Sometimes these books wander away from straight facts, and sometimes it’s wholesale fiction -- my introduction to the genre was through Roald Dahl’s The Wonderful Story of Henry Sugar. No matter what the context, I love the way the authors weave together seemingly unrelated areas (as experts in any field can) to create a new narrative that changes the way I think about their subject. A. J. Jacobs has done two stints -- one year reading an entire encyclopedia, another living by the literal word of the bible. His reflections on vast works that everyone knows of, but no one reads gave me an appreciation for the strangeness of that sort of status in our culture.
Last year my cofounders and I joined StartUp Chile, an incubator run by the Chilean government and headquartered in Santiago (I wrote about that experience on Quora). We learned a lot, met some very interesting people, built a prototype and tried to do some fundraising in Chile. This is a brief summary of what I learned about the Chilean investment landscape and how it differs from the one we knew better here in the Bay Area. As they say, venture capital is local, and Chile is no exception. Just as New York is different from San Francisco is different from London, Chile has its own idiosyncrasies and standards. The three main differences from San Francisco were in processes, experience, and government leverage.
There are few venture capitalists in Chile and they are all relatively new. Most raised their first venture capital fund in 2008 or later, although several were involved in later-stage investments in the past. While Chile has long had policies that were very welcoming to new business, much of their innovation has been driven by larger companies, firms entering the Latin American market, or companies started by independently wealthy individuals. A robust angel marketplace does not exist in Chile yet. While some wealthy individuals might invest in an entrepreneur, there aren’t standard terms and there certainly aren’t expectations like there are in Silicon Valley of convertible notes. A result of this newness is that decisions seemed to be taken slowly. We heard that an average timeline for funding was four to six months.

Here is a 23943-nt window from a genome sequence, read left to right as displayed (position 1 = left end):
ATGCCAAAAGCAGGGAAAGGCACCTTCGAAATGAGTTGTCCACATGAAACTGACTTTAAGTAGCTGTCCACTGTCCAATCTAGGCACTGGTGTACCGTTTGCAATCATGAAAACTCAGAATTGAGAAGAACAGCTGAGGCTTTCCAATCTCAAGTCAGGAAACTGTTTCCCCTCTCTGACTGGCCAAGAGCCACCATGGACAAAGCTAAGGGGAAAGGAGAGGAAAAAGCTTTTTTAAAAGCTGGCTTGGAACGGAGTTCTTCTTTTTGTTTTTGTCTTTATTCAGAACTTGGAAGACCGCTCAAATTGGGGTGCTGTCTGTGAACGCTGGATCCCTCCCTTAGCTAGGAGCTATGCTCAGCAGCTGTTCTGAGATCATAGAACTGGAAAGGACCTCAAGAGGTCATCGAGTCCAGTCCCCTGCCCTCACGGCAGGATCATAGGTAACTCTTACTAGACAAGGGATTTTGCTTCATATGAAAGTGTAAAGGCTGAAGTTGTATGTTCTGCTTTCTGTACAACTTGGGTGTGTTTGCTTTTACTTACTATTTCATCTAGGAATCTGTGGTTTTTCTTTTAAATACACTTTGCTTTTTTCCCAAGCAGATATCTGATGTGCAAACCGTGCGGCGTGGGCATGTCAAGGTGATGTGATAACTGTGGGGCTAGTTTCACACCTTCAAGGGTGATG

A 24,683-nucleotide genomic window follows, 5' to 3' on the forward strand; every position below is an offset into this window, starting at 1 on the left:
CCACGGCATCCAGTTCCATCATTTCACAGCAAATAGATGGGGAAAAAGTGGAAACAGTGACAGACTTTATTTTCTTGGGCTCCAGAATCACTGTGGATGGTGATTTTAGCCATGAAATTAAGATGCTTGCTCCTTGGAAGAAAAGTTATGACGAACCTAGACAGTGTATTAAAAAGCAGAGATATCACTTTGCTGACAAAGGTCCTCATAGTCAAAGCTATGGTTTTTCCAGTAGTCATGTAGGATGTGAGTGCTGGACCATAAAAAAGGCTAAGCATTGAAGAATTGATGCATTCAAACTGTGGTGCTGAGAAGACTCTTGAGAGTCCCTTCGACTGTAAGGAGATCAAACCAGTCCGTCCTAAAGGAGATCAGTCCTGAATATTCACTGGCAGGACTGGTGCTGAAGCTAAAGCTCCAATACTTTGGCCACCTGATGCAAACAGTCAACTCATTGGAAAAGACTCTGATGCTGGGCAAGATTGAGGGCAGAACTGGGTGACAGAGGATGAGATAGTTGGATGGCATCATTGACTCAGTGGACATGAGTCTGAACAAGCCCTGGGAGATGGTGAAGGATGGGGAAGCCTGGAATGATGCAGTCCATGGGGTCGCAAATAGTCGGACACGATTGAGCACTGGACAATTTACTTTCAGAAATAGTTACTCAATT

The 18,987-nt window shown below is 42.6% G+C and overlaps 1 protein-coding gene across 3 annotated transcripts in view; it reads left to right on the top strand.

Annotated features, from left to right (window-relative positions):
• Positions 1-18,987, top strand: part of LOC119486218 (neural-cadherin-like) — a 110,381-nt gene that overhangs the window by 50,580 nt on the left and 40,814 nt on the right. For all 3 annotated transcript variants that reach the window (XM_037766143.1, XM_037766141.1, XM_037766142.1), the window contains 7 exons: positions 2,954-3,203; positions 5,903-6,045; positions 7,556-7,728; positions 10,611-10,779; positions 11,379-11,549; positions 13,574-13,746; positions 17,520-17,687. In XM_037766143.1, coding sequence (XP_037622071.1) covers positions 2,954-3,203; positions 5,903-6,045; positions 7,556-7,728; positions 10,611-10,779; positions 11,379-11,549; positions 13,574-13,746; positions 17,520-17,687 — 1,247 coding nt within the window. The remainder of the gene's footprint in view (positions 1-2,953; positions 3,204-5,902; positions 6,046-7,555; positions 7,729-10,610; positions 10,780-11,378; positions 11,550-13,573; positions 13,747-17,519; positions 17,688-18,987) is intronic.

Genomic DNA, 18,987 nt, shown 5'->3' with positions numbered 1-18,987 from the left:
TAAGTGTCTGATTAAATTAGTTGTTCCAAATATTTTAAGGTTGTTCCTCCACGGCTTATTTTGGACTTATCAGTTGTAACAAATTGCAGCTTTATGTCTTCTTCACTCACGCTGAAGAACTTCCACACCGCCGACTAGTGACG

Most companies in the StartUp Chile program were incorporated in other countries and will need to create a Chilean subsidiary in order to take Chilean investment. More about why that is in the “Government Leverage” section below. The process usually takes at least a month (more if the company doesn’t have people on the ground in Santiago pushing the application forward).
Being in the VC business for a long time gives you experience with being a venture capitalist and lets you build connections to other VCs.
The venture capitalists we met with all seemed like very bright businessmen (all were men; we also met several wealthy individuals who considered acting as angels which included some women). While as of December 2010 none of the VCs had gotten to an exit or a Series B for any of their portfolio companies, we saw nothing to indicate that they weren’t managing their investments well. Everyone we met had significant business experience and was spoken of highly by their portfolio companies.
Chilean VCs have some connections to Silicon Valley (they invested in Bling Nation (opens .pdf), for instance), but as a result of distance they naturally are connected more to the Chilean marketplace than the San Francisco ecosystem. I really didn’t see many links to the New York media scene or the Boston biotech scene, but then again we weren’t pitching that kind of business so its natural that we didn’t see any evidence.